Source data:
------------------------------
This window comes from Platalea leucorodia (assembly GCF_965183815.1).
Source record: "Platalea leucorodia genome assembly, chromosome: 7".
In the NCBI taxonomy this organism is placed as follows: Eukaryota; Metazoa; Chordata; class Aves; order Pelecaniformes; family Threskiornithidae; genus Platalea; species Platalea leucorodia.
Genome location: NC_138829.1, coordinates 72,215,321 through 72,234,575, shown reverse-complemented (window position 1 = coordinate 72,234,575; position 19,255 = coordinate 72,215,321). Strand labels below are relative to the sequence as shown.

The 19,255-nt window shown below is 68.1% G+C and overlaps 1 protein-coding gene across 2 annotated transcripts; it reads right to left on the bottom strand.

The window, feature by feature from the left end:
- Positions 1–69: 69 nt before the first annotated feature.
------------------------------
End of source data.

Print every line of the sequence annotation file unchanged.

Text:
This window comes from Platalea leucorodia (assembly GCF_965183815.1).
Source record: "Platalea leucorodia genome assembly, chromosome: 7".
In the NCBI taxonomy this organism is placed as follows: Eukaryota; Metazoa; Chordata; class Aves; order Pelecaniformes; family Threskiornithidae; genus Platalea; species Platalea leucorodia.
Genome location: NC_138829.1, coordinates 72,215,321 through 72,234,575, shown reverse-complemented (window position 1 = coordinate 72,234,575; position 19,255 = coordinate 72,215,321). Strand labels below are relative to the sequence as shown.

The 19,255-nt window shown below is 68.1% G+C and overlaps 1 protein-coding gene across 2 annotated transcripts; it reads right to left on the bottom strand.

The window, feature by feature from the left end:
- Positions 1–69: 69 nt before the first annotated feature.